Gloria Swanson in The Affairs of Anatol.
While D.W. Griffith (with muse Lillian Gish) was creating the historical epic with such landmark movies as The Birth of a Nation and Intolerance, Cecil B. De Mille was busy developing Hollywood sophistication, decadence and glamour in a series of 'bedroom' dramas he made with star Gloria Swanson during the late teens and early twenties. One such movie is The Affairs of Anatol.
The De Witt Spencers, a young, newly married, upper-class couple (Gloria Swanson as Vivian and Wallace Reid as Anatol) enjoy an evening out atThe Green Fan, a glitzy Manhattan nightclub. Unfortunately the kindhearted Anatol runs into Emilie Dixon, his childhood sweetheart from Pompton Lakes, New Jersey, who is now the flapper-toy of an older rich man. He soon puts his marriage at risk by trying to 'save' the girl from a life of sin. When his social experiment ends in disaster the De Witts try to patch things up by taking a second honeymoon in the country. Anatol is soon up to his old tricks, this time getting involved with the suicidal wife of a self-righteous preacher. Finally he decides to give everything up for a life of hedonism in the arms of Satan Synne (the wickedest woman in New York) only to discover that she is a closet sentimentalist trying to raise money for her invalid husband. He rushes back to Vivian but is it too late? Has she already fallen for the charms of best friend Max?
Never before had the American public seen glamorous people living in such opulence. Never before had they seen independent women drinking, smoking and showing off so much skin. The sets are magnificent, some of the scenes are meticulously hand-tinted and the costumes are more extravagant than anything seen since. Emilie wears a beaded headband; Satan Synne sports a tiara and cape of pearls in the shape of an octopus, and Gloria Swanson as the pouty, spoiled Vivian demonstrates why she was known for her stylish ability to wear anything.
Silent movies rarely had all-star casts. The studios considered it foolish to 'waste' more than one star on a single movie. The Affairs of Anatol is a happy exception to this rule. Although Swanson is the only one remembered today Wallace Reid, Agnes Ayres, Bebe Daniels, Monte Blue and Theodore Kosloff (who appears intermittently as a Hindu hypnotist) were all big name stars at the time.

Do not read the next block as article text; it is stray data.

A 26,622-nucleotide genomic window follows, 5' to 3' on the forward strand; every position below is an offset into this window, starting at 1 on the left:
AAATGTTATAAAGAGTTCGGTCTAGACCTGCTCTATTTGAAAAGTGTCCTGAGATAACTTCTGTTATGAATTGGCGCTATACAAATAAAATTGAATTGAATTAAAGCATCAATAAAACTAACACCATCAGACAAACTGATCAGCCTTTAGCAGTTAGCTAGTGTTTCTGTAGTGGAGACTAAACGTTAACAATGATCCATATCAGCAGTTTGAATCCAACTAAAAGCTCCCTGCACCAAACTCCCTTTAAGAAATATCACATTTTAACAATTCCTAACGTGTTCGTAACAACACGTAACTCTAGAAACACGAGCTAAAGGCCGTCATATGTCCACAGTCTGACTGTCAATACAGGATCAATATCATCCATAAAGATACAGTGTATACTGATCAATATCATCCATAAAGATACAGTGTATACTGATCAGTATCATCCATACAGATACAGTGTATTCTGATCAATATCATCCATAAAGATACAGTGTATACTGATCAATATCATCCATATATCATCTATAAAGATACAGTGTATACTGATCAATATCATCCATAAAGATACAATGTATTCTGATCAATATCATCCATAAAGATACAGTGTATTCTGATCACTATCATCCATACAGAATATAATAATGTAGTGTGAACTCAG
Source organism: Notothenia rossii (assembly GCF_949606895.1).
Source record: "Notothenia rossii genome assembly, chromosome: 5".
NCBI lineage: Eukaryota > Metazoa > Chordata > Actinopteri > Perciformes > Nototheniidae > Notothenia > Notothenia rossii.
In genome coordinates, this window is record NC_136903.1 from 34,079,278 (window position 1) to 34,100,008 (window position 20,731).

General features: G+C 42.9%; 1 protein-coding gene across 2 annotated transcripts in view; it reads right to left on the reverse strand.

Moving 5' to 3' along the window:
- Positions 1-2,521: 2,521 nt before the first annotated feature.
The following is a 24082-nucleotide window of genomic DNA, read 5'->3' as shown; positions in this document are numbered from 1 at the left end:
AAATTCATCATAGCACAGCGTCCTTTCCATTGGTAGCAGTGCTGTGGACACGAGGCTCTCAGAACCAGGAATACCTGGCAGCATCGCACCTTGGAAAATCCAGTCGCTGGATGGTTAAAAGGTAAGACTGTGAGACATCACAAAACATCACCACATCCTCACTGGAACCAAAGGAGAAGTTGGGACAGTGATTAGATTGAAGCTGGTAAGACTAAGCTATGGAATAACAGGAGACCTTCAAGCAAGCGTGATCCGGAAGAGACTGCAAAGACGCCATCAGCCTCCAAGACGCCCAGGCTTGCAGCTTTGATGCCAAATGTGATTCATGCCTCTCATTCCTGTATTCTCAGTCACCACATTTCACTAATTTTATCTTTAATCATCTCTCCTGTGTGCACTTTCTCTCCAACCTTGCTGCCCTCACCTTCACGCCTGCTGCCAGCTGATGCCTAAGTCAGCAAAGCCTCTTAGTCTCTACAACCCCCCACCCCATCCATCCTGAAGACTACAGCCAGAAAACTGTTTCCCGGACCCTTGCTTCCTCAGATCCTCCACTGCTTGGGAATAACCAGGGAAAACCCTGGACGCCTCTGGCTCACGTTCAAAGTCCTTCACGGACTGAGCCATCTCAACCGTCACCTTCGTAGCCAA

De Mille's moralizing is certainly dated, and the movie runs at least twenty minutes too long, still it is worth watching for the elegant stars of yesteryear in extravagant scenes of epic debauchery as only one of cinemas two greatest geniuses could have created.
Gloria Swanson in The Affairs of Anatol
This is a tale of morality based on a one act play called "Anatol" written by Arthur Schnitzler. John Barrymore starred in it on Broadway in 1912. Here Wallace Reid plays Anatol as a pious moron. He wants to save these different women, but he does it at the expense of his wife. It ends up being he who learns a lesson, and not the women.
At two hours, this silent drama is a bit of a chore to watch. Swanson is the big star here, but she gets far less screen time than Reid, who is not all that great of an actor. He poses and pouts, and comes across as an ignoramus. I actually wanted to see him fail.
Original reviews for The Affairs of Anatol were not good. In their 9/12/1921 edition of The New York Times, the reviewer wrote, "Here is Mr. DeMille at his best. Whether you will like it is another matter." For the cast, they wrote, "Wallace Reid, as Anatol, farces some of his scenes delightfully...Gloria Swanson is decorative, ... and Bebe Daniels does one of the best mock-vampire acts."